Robust despite its small size, the Pomeranian is one of the dog breeds with the longest lifespan. Of course, the breed is still susceptible to certain diseases, which are good to know about before proceeding with an adoption. Find out more about the Pomeranian’s life expectancy and most common diseases below.

The Average Lifespan of a Pomeranian

The average life expectancy of a Pomeranian is between 14 and 16 years. This is on the longer end for a dog and almost twice as long as certain giant breeds of dog, such as the Bernese Mountain Dog, which, unfortunately, only lives an average of 7 years. Smaller dog breeds are generally more robust and tend to live longer, with some individuals living to 17 or 18 years of age. This is also the case with the Pomeranian! However, bear in mind that the average life expectancy of any dog breed is only an indication; several factors can affect it. Of course, no pooch is immune to accidents or diseases like cancer, but you can help prevent the onset of common diseases by taking a few simple precautions.

How Can I Increase My Pomeranian's Life Expectancy?

There are a few precautions you can take that will help improve your dog’s quality of life and thus extend their life expectancy.

Choose a High-Quality Diet

Your dog's food plays a vital role in their health. Low-quality dog food will have a direct impact on your Pomeranian's health, and vice versa. Choose dog food rich in high-quality animal protein, not vegetable protein. Remember: your dog is a carnivore! Try to avoid buying supermarket dog food, as this tends to be very poor in quality and thus incapable of meeting your dog's nutritional needs. It is better to buy dog food that’s a little more expensive if it means better quality. Learn to read the product labels and avoid products (dry or wet dog food) with added sweeteners or preservatives. 

If you prefer, you can even opt for tailor-made dog food for your Pomeranian, specially designed to meet all their needs. Otherwise, why not try homemade dog food or the BARF diet? Always seek advice from your vet before implementing a new diet. And remember that your Pomeranian's diet will change over time: a puppy will not eat the same amount of food as an older dog, for example. The good health of your dog should be your main priority when it comes to their food.

Get Serious about Vet Check-Ups

Regular veterinary check-ups are essential to the good health of your pooch. Adhere to your dog's vaccination schedule and keep their antiparasitic treatments up to date to protect them against fleas and ticks. Ask a specialist to check the condition of your Pomeranian's teeth and perform dental scaling if necessary. Finally, make sure to visit your vet every year for a little check-up, especially when your Pomeranian starts to get older.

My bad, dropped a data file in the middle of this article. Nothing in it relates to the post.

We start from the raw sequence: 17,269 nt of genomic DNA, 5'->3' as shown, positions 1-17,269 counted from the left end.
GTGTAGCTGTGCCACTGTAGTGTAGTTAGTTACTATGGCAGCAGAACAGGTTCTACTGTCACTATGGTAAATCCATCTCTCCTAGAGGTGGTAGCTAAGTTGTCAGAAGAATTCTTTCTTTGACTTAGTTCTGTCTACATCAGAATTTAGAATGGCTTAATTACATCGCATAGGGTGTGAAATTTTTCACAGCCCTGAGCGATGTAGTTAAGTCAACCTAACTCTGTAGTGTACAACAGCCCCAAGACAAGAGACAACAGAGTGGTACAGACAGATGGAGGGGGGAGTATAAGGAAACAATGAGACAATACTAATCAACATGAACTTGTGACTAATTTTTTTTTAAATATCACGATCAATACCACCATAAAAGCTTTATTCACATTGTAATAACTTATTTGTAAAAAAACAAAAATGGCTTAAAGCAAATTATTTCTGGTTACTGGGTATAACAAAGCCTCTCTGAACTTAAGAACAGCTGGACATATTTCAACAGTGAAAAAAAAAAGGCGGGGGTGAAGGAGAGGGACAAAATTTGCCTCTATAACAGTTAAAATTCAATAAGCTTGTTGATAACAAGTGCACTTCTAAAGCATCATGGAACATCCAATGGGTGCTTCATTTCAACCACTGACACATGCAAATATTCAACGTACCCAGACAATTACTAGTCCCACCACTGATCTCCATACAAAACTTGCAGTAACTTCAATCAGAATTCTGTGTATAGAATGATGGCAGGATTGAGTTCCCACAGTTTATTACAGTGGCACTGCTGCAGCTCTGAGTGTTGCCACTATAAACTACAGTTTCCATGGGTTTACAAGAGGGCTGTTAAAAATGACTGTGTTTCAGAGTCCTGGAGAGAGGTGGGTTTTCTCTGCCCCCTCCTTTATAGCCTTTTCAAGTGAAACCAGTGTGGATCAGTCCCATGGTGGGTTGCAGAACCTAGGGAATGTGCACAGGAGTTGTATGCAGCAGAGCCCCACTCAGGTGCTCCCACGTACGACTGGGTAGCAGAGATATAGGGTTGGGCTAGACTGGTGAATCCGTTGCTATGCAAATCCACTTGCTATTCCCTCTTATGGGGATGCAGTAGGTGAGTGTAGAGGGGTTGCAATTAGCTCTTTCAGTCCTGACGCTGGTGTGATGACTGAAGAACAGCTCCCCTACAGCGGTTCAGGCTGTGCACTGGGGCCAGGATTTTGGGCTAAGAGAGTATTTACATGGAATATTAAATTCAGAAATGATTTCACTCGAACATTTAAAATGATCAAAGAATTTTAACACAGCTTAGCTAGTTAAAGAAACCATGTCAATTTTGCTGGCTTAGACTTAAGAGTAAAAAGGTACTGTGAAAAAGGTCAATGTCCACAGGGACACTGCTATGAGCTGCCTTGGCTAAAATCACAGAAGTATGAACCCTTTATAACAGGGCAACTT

Prioritise Dog Training

It may seem like training your Pomeranian has very little to do with their health. But think again! Proper dog training and socialisation play an integral part in protecting your dog from accidents. It's important that your dog learns to come back to you when called and walk calmly on a lead, in particular, to allow you to protect them and prevent accidents or stop them from running away. Teach your dog to stop what they're doing when asked and not to eat things they find on the floor to avoid poisoning.


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What Diseases are Common for Pomeranians?

Despite their robust health, Pomeranians do get sick. These are the main health issues common to the Pomeranian breed:

  • Patent Ductus Arteriosus (PDA): This is a congenital heart defect, found more in females than in males. It is characterised by a persistent opening between the two major blood vessels leading from the heart, the aorta and the pulmonary artery. The opening (ductus arteriosus) is a normal part of a puppy’s circulatory system in the womb that usually closes shortly after birth. There are several degrees of the disease, from a simple heart murmur to heart failure or stunted growth. The treatment, which involves ligating the ductus arteriosus, is always surgical.

  • Hypothyroidism: This is a fairly common endocrine disease involving a decrease in the production of thyroid hormone by the thyroid gland. It is often associated with unexpected weight gain and obesity. Treatment is based on the injection of synthetic hormones.

  • Patellar Luxation: A luxating patella occurs when the dog’s kneecap (patella), which normally sits in the femoral groove, dislocates (luxates) and shifts out of place. This causes lameness in the animal and can be treated with medical and surgical treatments, depending on the severity of the dislocation. It can occur in one or both of the hind legs. 

  • Congenital Hydrocephalus: Hydrocephalus can be defined broadly as active dilation of the ventricles of the brain due to a buildup of cerebrospinal fluid. Dogs with congenital hydrocephalus show clinical signs from birth or in the first few months of life. The main clinical signs include behavioural abnormalities, difficulty training, decreased vision, blindness, pacing, and seizures. Commonly, dogs with congenital hydrocephalus have a dome-shaped head. Therapy can be medical or surgical.

  • Tracheal Collapse: This is a condition where the tracheal rings collapse, obstructing the airway and making it hard to breathe. This pathology very often affects small breed dogs. In the most serious cases, it can lead to the development of respiratory failure. In this case, your vet may recommend installing an innovative prosthesis.

  • Progressive Retinal Atrophy (PRA): This is a hereditary disease, characterised by degeneration of the retina. Unfortunately, there is no cure for this disease and dogs generally go blind within twelve months of diagnosis. While not particularly painful, it will nevertheless require certain adaptations in your daily life.

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